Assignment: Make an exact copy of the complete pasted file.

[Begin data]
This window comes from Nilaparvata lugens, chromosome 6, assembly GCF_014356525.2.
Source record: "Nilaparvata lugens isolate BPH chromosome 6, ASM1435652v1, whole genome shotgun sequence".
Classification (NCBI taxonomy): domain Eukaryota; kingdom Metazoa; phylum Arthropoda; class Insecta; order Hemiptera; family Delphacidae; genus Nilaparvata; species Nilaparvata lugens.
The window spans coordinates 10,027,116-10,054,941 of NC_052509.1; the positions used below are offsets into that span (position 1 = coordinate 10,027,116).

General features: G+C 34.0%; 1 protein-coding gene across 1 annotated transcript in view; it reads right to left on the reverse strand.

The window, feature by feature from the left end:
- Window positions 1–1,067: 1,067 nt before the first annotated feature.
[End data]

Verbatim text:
This window comes from Nilaparvata lugens, chromosome 6, assembly GCF_014356525.2.
Source record: "Nilaparvata lugens isolate BPH chromosome 6, ASM1435652v1, whole genome shotgun sequence".
Classification (NCBI taxonomy): domain Eukaryota; kingdom Metazoa; phylum Arthropoda; class Insecta; order Hemiptera; family Delphacidae; genus Nilaparvata; species Nilaparvata lugens.
The window spans coordinates 10,027,116-10,054,941 of NC_052509.1; the positions used below are offsets into that span (position 1 = coordinate 10,027,116).

General features: G+C 34.0%; 1 protein-coding gene across 1 annotated transcript in view; it reads right to left on the reverse strand.

The window, feature by feature from the left end:
- Window positions 1–1,067: 1,067 nt before the first annotated feature.